Balloon Trees is a charming children's rhyming story about how balloons are made. It starts with the rubber trees and covers the whole process - through the factory, onto the truck, and ending at the store. The text and illustrations are simple yet educational. The book is aimed at kids ages 4-8 but even adults can learn a thing or two about rubber trees and latex balloons. My favorite part is the section at the end of the book, For Creative Minds, where curious readers find out more about rubber: where it comes from, how it is used, and what everyday items are made from it.
In bright and colorful illustrations by Laurie Klein, Danna Smith tells how a balloon is made from 'balloon trees'. What an excellent book on learning about the Rubber Tree and how it is tapped to get the latex that is later used to make balloons. Much of this information I didn't even know! It was super fun for my little ones to learn something that was new to Mom also.
As an adult I found this book to be very interesting. I learned things about balloons that I didn't know before. With cute illustrations and a rhythmical story flow, kids can learn a lot about balloons and rubber trees. The "For Creative Minds" section in the back of the book further enhances education with a balloon sequencing game, a True or False about rubber, and facts about rubber, a natural resource.
I have to say before reading this picture book I never knew or would have thought balloons came from trees. I know I should have but never did, or if I did I forgot. Anyway this is a fun book for kids.What kid doesn't like balloons right? This cute rhyming book tells the whole process from start to finish of how the balloon is made and lands in your home. My girls loved reading about the process of making balloons.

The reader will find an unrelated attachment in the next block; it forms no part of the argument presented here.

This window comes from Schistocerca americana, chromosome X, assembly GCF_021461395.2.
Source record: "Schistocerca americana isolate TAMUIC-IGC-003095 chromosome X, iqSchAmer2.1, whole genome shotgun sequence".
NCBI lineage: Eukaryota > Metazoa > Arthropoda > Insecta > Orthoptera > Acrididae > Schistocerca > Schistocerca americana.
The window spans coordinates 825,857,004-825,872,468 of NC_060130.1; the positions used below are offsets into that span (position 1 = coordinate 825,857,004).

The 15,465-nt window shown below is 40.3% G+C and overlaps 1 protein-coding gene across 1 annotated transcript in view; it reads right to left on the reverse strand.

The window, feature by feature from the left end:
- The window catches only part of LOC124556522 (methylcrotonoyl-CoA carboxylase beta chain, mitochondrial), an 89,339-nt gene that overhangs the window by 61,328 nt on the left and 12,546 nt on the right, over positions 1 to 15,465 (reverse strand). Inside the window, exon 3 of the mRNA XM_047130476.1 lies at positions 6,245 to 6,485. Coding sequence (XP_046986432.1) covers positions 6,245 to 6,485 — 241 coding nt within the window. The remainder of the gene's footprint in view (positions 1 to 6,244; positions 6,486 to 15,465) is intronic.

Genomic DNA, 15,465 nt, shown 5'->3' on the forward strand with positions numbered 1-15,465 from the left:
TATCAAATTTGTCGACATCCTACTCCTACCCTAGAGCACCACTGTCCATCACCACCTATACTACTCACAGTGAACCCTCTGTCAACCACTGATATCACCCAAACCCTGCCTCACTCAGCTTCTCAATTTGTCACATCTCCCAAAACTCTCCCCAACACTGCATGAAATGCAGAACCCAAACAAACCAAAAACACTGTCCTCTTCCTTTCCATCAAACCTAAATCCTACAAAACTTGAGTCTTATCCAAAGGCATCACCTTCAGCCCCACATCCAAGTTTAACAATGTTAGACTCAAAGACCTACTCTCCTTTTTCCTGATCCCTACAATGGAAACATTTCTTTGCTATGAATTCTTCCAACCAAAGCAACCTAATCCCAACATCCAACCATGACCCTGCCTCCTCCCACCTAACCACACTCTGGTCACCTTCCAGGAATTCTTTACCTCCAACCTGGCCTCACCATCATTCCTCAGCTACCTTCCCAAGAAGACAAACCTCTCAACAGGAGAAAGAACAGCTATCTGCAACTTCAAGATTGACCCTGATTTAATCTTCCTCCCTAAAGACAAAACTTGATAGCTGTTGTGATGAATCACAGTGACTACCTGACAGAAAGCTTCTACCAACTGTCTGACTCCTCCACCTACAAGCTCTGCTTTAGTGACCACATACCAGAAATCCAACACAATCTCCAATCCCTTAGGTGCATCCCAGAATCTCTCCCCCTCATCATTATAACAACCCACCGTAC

Did you know that balloons grow on trees? Well, sort of. Balloon Trees provides a look at how latex balloons are made, from tapping rubber trees through the manufacturing process, all the way to the store. Bright, colorful pictures punctuate the rhyming text. It's a science lesson in a fun read-aloud session. A fun follow-up would be to blow up balloons and play balloon "catch" or volleyball(oon), or fill up some water balloons for cool fun on a hot day.
This is a great book that would teach children about how balloons are made and where the rubber used to make them comes from. This book goes into details on how the tappers start at dawn to slice the bark and tie a container to the tree and then the white milky latex drips out and into the container. The containers are then loaded on a tanker and shipped to the factory where a special mix and color is added to the white latex. The balloons are shaped, colored and cleaned put in a box and shipped off to the stores.
"I found this book to be just delightful and will use it this summer for my summer reading program at school. The fun text and pictures make it a good read for small children and the informative nature of the making of rubber makes this a great book for elementary children as well."
"Isaac loved the green bird in the book and quickly picked up on the fact that he was in every page turn."
In addition to the descriptions of how balloons are made, this book also discusses rubber in general. It describes the plantations and tells us a little bit about the workers who harvest the rubber. Interesting and informative, Balloon Trees is perfect for classroom use and is a fun read.